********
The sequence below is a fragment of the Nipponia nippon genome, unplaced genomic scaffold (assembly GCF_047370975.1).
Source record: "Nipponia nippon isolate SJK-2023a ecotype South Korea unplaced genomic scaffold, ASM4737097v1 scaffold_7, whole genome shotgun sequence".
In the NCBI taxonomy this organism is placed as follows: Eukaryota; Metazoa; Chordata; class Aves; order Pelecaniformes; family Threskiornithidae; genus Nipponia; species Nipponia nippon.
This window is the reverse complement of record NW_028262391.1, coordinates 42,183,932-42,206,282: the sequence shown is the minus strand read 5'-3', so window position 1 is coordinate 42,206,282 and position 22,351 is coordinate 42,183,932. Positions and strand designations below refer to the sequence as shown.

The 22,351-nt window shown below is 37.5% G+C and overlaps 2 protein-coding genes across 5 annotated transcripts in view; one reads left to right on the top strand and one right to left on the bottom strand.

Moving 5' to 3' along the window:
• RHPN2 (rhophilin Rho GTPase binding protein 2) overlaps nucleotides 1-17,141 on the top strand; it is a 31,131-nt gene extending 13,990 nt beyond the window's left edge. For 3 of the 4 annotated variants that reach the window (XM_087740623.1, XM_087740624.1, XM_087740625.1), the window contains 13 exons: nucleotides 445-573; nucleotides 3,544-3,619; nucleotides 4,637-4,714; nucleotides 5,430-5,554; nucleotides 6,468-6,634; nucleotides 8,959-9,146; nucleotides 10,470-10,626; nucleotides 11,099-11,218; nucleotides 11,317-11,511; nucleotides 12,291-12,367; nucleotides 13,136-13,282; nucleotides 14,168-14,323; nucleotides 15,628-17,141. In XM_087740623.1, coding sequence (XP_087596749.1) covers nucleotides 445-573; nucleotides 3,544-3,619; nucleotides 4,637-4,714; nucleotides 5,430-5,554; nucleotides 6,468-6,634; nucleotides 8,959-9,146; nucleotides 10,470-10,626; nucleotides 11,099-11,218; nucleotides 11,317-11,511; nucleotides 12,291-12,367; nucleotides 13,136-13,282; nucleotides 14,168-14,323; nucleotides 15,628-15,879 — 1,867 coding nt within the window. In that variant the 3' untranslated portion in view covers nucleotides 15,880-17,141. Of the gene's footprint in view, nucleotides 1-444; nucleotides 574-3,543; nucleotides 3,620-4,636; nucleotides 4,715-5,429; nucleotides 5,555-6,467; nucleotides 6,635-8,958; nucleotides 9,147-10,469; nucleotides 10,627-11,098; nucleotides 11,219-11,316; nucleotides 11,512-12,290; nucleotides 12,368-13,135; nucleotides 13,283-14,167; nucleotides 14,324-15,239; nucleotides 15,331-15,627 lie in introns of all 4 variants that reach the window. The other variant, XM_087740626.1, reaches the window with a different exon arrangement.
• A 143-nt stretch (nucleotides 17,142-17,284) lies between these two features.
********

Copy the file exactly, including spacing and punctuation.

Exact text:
The sequence below is a fragment of the Nipponia nippon genome, unplaced genomic scaffold (assembly GCF_047370975.1).
Source record: "Nipponia nippon isolate SJK-2023a ecotype South Korea unplaced genomic scaffold, ASM4737097v1 scaffold_7, whole genome shotgun sequence".
In the NCBI taxonomy this organism is placed as follows: Eukaryota; Metazoa; Chordata; class Aves; order Pelecaniformes; family Threskiornithidae; genus Nipponia; species Nipponia nippon.
This window is the reverse complement of record NW_028262391.1, coordinates 42,183,932-42,206,282: the sequence shown is the minus strand read 5'-3', so window position 1 is coordinate 42,206,282 and position 22,351 is coordinate 42,183,932. Positions and strand designations below refer to the sequence as shown.

The 22,351-nt window shown below is 37.5% G+C and overlaps 2 protein-coding genes across 5 annotated transcripts in view; one reads left to right on the top strand and one right to left on the bottom strand.

Moving 5' to 3' along the window:
• RHPN2 (rhophilin Rho GTPase binding protein 2) overlaps nucleotides 1-17,141 on the top strand; it is a 31,131-nt gene extending 13,990 nt beyond the window's left edge. For 3 of the 4 annotated variants that reach the window (XM_087740623.1, XM_087740624.1, XM_087740625.1), the window contains 13 exons: nucleotides 445-573; nucleotides 3,544-3,619; nucleotides 4,637-4,714; nucleotides 5,430-5,554; nucleotides 6,468-6,634; nucleotides 8,959-9,146; nucleotides 10,470-10,626; nucleotides 11,099-11,218; nucleotides 11,317-11,511; nucleotides 12,291-12,367; nucleotides 13,136-13,282; nucleotides 14,168-14,323; nucleotides 15,628-17,141. In XM_087740623.1, coding sequence (XP_087596749.1) covers nucleotides 445-573; nucleotides 3,544-3,619; nucleotides 4,637-4,714; nucleotides 5,430-5,554; nucleotides 6,468-6,634; nucleotides 8,959-9,146; nucleotides 10,470-10,626; nucleotides 11,099-11,218; nucleotides 11,317-11,511; nucleotides 12,291-12,367; nucleotides 13,136-13,282; nucleotides 14,168-14,323; nucleotides 15,628-15,879 — 1,867 coding nt within the window. In that variant the 3' untranslated portion in view covers nucleotides 15,880-17,141. Of the gene's footprint in view, nucleotides 1-444; nucleotides 574-3,543; nucleotides 3,620-4,636; nucleotides 4,715-5,429; nucleotides 5,555-6,467; nucleotides 6,635-8,958; nucleotides 9,147-10,469; nucleotides 10,627-11,098; nucleotides 11,219-11,316; nucleotides 11,512-12,290; nucleotides 12,368-13,135; nucleotides 13,283-14,167; nucleotides 14,324-15,239; nucleotides 15,331-15,627 lie in introns of all 4 variants that reach the window. The other variant, XM_087740626.1, reaches the window with a different exon arrangement.
• A 143-nt stretch (nucleotides 17,142-17,284) lies between these two features.